Since visiting here was a 30before30 goal, I knew I had to pay extra to visit the roof and see it all. The roof is only open in warm weather without rain so plan accordingly. You do get a discount on admission to the museum if you go on Friday or Saturday after 5 PM and the later you go, the more adults (and fewer kids) there will be. The museum serves alcohol and food so you can make a whole night of it.
If you’re a control freak like me, you’ll have to let go of that. There are no maps here and the museum is like a giant maze. Even if you get it figured out, the museum is “always growing” so there’s a new path or direction to take. There are tunnels you crawl through and more often than not I was having an 8 year old explain the path to a slide I wanted to take. Also, sliding is more difficult than I remembered. My husband turned out to be a champion slider while I wondered how I could make it down a 10-story slide. We opted to go up instead of down and try out the big Ferris wheel on top of the museum.
One thing I learned at the City Museum is how old I really am. When people say “Bring kneepads!” it is not a joke. My knees and shins were bruised the whole next week from all my adventures. Still, we had a blast and I’m glad I had more time to spend with these awesome people.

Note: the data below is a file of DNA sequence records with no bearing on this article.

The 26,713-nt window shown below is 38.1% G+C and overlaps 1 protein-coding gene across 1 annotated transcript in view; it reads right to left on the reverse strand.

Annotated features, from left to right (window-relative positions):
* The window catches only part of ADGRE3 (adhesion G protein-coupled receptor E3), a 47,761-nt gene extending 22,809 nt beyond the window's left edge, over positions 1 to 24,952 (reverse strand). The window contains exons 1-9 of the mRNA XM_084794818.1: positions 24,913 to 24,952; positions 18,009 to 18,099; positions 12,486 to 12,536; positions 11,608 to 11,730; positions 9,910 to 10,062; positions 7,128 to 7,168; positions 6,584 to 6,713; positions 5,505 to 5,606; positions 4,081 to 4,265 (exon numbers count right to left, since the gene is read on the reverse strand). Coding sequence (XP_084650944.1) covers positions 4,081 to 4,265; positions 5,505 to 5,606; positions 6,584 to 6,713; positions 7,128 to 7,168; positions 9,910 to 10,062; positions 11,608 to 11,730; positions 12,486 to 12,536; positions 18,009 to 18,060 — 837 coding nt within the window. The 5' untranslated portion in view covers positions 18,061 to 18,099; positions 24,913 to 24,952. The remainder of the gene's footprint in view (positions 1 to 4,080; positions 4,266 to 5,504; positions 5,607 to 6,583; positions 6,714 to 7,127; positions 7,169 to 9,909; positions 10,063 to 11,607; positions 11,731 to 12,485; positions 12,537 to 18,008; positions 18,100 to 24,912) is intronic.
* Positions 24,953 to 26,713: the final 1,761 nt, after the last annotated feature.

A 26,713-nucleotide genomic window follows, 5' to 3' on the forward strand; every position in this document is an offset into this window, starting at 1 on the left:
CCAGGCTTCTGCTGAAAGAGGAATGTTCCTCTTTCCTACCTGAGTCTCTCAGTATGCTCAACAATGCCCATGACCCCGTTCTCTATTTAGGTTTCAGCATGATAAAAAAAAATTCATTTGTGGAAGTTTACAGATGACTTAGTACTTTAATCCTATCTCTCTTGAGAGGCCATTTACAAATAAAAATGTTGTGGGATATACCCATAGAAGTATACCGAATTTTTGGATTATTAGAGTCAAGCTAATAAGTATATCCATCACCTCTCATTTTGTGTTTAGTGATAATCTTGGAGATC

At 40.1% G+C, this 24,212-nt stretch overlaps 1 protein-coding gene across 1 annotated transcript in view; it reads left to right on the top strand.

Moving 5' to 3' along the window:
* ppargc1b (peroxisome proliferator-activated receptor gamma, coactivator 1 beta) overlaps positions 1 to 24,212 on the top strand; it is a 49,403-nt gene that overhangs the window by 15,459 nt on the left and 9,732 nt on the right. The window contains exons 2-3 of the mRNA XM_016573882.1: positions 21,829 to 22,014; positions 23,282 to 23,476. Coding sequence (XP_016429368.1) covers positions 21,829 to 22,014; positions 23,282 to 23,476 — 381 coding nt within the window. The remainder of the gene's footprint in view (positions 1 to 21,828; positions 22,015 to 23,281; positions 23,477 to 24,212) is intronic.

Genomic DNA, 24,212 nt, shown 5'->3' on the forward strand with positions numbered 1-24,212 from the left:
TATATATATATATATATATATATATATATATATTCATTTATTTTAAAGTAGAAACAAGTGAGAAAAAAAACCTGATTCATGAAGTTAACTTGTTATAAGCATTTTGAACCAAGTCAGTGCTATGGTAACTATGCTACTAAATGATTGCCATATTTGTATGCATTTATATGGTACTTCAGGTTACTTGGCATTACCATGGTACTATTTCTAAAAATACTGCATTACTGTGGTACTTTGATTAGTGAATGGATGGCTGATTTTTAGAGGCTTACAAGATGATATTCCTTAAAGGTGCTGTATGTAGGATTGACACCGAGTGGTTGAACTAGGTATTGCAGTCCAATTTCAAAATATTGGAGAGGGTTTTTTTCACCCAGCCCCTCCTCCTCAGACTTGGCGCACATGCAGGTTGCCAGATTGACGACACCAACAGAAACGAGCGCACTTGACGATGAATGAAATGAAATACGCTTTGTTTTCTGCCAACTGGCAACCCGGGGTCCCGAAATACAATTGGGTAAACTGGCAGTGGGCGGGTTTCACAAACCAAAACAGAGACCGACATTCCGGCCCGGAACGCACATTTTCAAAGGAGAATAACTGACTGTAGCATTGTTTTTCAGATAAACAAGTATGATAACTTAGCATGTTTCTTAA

My most adventurous 30before30 goal was to go skydiving. The backstory on this is that I planned to go skydiving when I graduated high school. Except oops, I was only 17 when I graduated and they don’t tend to let minors jump. Then I thought I’d do it when I graduated college but oops, I graduated in December and had just had surgery and was the bride in an upcoming wedding I wanted to be sure to attend. Time slips away but I wasn’t going to miss my jump. So I took the plunge.
I decided to go with Gateway Skydiving Center in Illinois for my jump. They were super helpful on the phone when I booked my appointment. They let me know that you arrive, take a short little ride to the hangar, watch a video on safety, have some quick lessons, fly up in the air and jump out. That seemed easy enough.
My husband was more interested in watching me jump so he decided to come along for moral support while I did my thing. Sadly, the day of the big jump ended up being pretty cloudy so we had to wait a couple of hours to do the jump. It wasn’t so bad since it gave me a chance to chat with Jaco who would be my tandem jumper.